Steven Connor

A lecture given at Voices and Noises, Audiovisualities Lab of the Franklin Humanities Institute, Duke University, 27th March 2015. [pdf]

How is one to speak of the strange and powerful plural-singular that is the choral voice? Though there is a rich literature within musical history concerning the aesthetics and pedagogy of choral singing, there has been little study of collective voicing, as such and in its own terms yet across the broad range of its manifestations. Chorality is the name I propose for such acts of joint vocalisation. Examples include prayer, children’s games, formalised learning processes and statements of fealty (‘I pledge allegiance to the flag’), along with the chants of protest, demand or celebration found in political and sporting circumstances. Such acts may be divided into voluntary and involuntary forms. It may appear that the collective utterances of crowds and choirs are both in their way agential. Yet it may as persuasively appear that the murmurs of pubs, crowds and cocktail parties are a kind of semi-willed choric quasi-choation. There is scarcely any critical literature on chorality as I have defined it, in this most general sense. Even Fred Cummins, who has done more than most to investigate the phenomenon, focusses most of his attention on what he calls ‘joint speech’, and thereby sets aside many of the forms of chorality, either above the threshold of joint speech, in the direction of music, or below it, in the direction of hubbub, murmur and buzz.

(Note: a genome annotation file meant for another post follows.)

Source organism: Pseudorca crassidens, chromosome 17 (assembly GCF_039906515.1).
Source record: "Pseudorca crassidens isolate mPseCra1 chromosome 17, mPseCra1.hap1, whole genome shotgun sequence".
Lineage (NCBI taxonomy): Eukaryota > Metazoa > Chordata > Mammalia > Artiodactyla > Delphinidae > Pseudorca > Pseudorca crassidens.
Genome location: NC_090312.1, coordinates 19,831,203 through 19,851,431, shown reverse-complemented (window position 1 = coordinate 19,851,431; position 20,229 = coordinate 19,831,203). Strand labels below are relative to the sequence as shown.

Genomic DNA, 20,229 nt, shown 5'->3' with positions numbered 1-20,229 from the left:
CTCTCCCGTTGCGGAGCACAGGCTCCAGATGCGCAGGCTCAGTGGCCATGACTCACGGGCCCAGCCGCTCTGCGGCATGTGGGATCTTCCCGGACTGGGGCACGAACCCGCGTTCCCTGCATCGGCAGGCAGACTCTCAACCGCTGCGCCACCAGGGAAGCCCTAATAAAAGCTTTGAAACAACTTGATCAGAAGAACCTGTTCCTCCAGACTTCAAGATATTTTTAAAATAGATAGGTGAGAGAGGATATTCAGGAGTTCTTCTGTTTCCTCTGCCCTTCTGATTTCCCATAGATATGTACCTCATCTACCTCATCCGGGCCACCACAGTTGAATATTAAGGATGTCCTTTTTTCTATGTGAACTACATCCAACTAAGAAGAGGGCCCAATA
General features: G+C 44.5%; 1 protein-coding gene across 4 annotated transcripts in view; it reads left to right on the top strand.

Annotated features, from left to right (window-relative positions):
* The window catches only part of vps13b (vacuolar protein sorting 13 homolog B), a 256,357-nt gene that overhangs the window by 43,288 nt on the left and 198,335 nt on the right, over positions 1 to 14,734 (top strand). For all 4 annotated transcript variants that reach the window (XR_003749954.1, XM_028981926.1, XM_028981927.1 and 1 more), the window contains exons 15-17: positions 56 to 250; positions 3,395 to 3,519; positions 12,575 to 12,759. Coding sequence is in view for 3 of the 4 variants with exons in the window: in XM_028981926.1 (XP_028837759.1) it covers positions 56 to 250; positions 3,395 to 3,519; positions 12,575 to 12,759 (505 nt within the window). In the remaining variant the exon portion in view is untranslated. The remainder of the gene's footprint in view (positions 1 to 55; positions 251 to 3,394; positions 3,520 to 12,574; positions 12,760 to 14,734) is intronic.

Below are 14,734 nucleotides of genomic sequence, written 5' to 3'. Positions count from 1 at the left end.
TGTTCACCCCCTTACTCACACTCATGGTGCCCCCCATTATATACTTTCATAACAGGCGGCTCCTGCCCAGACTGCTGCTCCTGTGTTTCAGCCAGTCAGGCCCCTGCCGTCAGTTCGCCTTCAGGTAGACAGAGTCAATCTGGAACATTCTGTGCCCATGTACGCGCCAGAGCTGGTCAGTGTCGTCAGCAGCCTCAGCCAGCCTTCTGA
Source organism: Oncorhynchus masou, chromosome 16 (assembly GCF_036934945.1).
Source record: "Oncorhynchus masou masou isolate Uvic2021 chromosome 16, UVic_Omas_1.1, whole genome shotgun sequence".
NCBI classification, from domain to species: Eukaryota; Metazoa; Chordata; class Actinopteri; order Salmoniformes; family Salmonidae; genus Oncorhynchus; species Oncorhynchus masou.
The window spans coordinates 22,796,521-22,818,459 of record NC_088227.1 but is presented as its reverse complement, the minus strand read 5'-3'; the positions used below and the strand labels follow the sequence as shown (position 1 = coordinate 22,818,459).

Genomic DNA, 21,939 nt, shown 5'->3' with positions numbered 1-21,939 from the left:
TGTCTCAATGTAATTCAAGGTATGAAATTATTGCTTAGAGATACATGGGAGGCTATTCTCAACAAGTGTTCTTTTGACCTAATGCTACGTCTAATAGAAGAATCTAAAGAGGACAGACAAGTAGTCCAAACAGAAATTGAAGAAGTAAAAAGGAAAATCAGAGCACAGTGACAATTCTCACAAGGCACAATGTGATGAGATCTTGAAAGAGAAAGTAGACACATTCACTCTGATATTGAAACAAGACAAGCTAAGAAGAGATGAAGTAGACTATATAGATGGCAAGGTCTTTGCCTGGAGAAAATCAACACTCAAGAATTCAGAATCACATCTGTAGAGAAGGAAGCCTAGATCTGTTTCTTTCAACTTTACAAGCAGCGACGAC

After six years thinking about ventriloquism and voices without assignable sources, I had to decide that there is no disembodied voice. That is, there can be no voice that does not imply and require the possibility of somebody and more particularly some body, to utter it. There can be unassigned voices, but no unascribed ones. There are many different kinds of voice-body and more voice-bodies than one in any voice, or in any body (Connor 2000, 35-43). In the choralised voice, this many-in-one becomes a kind of one-from-many.